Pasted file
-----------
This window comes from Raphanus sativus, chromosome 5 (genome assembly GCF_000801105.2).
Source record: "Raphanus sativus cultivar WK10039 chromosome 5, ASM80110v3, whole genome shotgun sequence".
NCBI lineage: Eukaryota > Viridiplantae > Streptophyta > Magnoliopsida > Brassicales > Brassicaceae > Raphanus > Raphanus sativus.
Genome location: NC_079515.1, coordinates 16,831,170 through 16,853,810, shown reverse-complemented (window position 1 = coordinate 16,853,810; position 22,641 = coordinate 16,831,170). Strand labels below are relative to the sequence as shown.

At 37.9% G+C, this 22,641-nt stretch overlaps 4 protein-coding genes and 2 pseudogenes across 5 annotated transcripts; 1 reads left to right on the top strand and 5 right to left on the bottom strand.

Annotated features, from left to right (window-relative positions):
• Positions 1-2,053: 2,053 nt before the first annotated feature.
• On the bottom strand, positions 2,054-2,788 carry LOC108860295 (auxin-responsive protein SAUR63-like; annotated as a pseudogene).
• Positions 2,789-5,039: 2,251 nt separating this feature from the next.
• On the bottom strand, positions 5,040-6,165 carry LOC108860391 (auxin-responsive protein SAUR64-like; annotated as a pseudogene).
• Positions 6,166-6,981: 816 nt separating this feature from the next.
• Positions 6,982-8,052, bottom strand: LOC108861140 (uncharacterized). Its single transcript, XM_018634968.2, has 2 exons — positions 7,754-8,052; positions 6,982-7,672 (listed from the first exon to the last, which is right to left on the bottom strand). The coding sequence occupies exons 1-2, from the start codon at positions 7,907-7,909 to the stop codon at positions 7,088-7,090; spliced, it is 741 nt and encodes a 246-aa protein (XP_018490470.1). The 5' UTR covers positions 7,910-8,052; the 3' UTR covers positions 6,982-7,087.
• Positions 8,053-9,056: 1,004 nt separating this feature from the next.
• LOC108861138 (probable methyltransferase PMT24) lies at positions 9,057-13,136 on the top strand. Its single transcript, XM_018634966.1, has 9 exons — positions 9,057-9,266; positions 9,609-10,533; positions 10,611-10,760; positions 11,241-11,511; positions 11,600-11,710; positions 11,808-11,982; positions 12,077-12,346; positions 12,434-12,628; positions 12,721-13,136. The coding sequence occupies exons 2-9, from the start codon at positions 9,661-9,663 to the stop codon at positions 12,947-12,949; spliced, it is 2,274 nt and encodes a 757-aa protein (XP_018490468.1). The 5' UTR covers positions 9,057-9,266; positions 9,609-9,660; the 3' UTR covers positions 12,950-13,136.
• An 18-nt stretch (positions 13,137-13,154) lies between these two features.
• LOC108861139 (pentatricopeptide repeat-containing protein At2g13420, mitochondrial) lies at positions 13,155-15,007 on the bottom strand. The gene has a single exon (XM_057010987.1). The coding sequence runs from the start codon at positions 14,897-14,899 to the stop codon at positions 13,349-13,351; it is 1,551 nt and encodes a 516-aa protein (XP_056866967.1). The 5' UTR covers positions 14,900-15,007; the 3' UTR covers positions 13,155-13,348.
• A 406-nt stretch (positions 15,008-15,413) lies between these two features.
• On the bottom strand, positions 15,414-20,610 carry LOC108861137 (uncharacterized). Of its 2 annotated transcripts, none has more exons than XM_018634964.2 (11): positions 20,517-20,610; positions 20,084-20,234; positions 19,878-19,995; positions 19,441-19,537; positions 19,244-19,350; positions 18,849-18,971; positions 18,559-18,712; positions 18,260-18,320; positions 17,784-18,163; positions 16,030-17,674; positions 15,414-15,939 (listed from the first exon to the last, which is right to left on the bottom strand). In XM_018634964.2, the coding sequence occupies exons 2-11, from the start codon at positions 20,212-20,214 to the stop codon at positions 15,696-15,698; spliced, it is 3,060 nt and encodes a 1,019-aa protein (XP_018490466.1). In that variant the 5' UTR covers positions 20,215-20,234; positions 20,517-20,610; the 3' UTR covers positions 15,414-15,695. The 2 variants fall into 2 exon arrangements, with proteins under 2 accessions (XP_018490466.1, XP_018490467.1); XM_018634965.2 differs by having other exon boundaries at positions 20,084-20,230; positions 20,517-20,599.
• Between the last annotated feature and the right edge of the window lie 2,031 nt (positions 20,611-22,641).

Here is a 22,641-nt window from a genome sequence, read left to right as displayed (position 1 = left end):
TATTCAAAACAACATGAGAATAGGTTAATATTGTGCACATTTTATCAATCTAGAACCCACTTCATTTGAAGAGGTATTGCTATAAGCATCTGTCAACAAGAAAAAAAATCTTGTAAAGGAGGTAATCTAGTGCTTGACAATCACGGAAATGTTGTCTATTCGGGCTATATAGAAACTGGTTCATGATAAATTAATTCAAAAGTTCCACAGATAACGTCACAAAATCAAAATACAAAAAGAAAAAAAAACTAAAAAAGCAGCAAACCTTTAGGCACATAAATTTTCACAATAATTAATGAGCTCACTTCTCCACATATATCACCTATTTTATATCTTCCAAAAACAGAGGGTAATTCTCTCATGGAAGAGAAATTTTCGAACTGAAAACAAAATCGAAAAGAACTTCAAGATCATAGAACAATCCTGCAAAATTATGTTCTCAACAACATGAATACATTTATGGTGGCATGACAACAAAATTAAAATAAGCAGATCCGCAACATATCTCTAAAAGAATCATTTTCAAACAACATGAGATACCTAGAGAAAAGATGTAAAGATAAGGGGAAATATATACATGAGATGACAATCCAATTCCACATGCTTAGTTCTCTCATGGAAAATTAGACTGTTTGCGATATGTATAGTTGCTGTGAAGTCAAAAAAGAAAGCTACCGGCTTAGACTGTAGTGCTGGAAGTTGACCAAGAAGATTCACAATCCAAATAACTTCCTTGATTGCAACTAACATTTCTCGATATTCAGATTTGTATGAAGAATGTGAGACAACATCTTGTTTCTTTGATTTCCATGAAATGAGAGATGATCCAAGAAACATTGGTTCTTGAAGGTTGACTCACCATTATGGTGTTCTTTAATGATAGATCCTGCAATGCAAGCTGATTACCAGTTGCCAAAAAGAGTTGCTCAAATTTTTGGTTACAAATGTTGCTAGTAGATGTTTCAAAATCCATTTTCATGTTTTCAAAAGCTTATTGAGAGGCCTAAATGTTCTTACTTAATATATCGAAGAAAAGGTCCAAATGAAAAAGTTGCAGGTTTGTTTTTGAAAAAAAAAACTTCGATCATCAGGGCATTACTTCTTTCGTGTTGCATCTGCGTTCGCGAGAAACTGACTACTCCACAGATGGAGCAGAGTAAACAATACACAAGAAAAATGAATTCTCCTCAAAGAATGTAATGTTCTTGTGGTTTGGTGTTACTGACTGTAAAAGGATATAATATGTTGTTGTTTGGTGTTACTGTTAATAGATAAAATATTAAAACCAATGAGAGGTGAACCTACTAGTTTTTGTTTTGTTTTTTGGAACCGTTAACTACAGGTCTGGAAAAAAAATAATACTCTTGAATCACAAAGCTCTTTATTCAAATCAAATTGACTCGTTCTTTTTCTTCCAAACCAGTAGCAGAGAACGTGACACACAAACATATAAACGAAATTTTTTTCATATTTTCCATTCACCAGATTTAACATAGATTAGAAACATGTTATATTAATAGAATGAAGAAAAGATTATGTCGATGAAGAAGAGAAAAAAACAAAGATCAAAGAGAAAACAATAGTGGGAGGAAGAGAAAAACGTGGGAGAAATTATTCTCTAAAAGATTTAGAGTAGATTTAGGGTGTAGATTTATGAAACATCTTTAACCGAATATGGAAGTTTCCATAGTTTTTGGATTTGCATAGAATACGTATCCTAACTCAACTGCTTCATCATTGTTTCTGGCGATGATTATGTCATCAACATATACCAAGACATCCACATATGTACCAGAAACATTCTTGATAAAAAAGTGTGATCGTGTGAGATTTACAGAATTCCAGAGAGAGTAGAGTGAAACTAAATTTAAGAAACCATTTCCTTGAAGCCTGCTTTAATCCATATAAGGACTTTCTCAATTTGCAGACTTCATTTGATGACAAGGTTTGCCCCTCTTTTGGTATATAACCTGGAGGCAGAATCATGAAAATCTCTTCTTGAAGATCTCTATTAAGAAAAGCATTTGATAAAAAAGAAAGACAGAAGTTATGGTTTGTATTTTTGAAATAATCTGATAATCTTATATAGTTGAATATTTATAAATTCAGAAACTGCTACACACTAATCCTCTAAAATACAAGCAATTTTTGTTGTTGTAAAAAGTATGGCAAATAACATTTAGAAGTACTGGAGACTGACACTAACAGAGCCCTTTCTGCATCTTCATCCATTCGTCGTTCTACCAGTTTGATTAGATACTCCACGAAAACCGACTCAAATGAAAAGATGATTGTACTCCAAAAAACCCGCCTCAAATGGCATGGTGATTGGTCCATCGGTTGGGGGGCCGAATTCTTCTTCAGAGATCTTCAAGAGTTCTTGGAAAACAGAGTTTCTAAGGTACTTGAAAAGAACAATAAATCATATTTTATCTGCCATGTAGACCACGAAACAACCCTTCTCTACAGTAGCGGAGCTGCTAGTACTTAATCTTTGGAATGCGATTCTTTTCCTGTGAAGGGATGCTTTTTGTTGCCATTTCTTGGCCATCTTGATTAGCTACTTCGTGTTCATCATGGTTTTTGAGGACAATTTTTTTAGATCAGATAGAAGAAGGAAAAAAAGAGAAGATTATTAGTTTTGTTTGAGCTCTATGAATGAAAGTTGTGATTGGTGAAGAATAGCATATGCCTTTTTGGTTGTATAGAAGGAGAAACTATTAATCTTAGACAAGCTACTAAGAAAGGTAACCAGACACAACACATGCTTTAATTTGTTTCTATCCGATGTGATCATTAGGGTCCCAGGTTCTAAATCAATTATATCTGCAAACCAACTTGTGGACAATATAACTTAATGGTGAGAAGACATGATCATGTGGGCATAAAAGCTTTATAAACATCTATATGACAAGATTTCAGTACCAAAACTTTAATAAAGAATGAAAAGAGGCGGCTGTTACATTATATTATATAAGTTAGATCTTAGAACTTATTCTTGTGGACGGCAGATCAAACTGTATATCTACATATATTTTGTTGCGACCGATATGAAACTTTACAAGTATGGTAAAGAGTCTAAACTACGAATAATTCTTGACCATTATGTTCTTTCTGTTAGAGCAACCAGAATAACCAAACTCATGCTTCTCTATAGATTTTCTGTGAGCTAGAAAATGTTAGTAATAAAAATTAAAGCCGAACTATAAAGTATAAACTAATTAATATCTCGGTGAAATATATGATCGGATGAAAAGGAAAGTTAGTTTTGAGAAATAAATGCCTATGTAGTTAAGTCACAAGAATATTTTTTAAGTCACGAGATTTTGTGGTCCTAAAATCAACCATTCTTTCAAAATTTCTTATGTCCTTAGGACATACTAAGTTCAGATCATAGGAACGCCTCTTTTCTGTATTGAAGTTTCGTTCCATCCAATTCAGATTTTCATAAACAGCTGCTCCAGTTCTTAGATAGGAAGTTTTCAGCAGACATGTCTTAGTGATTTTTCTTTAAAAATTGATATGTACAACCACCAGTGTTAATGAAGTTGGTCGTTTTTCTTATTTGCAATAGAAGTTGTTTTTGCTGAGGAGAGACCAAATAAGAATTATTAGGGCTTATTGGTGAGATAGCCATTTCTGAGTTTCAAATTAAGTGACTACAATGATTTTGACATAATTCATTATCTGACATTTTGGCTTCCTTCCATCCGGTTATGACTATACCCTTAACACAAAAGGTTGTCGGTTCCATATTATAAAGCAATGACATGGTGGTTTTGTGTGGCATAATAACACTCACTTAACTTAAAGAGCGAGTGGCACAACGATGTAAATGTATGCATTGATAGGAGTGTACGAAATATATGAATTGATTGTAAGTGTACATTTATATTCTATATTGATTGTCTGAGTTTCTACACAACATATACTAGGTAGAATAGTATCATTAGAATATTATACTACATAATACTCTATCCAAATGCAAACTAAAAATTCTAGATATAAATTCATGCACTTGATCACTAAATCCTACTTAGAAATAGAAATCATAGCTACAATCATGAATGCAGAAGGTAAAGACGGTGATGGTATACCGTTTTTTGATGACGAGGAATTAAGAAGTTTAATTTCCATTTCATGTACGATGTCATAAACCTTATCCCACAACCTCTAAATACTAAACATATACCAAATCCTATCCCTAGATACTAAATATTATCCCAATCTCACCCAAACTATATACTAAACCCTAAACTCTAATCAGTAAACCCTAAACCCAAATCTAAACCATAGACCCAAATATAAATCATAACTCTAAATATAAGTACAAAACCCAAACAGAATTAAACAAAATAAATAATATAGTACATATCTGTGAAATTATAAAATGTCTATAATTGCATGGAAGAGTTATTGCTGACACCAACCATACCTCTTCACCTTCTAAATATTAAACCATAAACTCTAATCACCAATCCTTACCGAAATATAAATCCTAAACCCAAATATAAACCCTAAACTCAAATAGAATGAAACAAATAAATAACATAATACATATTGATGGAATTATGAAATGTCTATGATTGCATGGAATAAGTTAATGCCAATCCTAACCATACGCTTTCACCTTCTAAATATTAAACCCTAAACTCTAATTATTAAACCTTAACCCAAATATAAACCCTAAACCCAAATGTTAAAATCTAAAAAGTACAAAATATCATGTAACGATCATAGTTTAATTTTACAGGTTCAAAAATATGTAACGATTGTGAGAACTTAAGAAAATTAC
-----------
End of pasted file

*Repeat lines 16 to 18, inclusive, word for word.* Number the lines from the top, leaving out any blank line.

• LOC108861139 (pentatricopeptide repeat-containing protein At2g13420, mitochondrial) lies at positions 13,155-15,007 on the bottom strand. The gene has a single exon (XM_057010987.1). The coding sequence runs from the start codon at positions 14,897-14,899 to the stop codon at positions 13,349-13,351; it is 1,551 nt and encodes a 516-aa protein (XP_056866967.1). The 5' UTR covers positions 14,900-15,007; the 3' UTR covers positions 13,155-13,348.
• A 406-nt stretch (positions 15,008-15,413) lies between these two features.
• On the bottom strand, positions 15,414-20,610 carry LOC108861137 (uncharacterized). Of its 2 annotated transcripts, none has more exons than XM_018634964.2 (11): positions 20,517-20,610; positions 20,084-20,234; positions 19,878-19,995; positions 19,441-19,537; positions 19,244-19,350; positions 18,849-18,971; positions 18,559-18,712; positions 18,260-18,320; positions 17,784-18,163; positions 16,030-17,674; positions 15,414-15,939 (listed from the first exon to the last, which is right to left on the bottom strand). In XM_018634964.2, the coding sequence occupies exons 2-11, from the start codon at positions 20,212-20,214 to the stop codon at positions 15,696-15,698; spliced, it is 3,060 nt and encodes a 1,019-aa protein (XP_018490466.1). In that variant the 5' UTR covers positions 20,215-20,234; positions 20,517-20,610; the 3' UTR covers positions 15,414-15,695. The 2 variants fall into 2 exon arrangements, with proteins under 2 accessions (XP_018490466.1, XP_018490467.1); XM_018634965.2 differs by having other exon boundaries at positions 20,084-20,230; positions 20,517-20,599.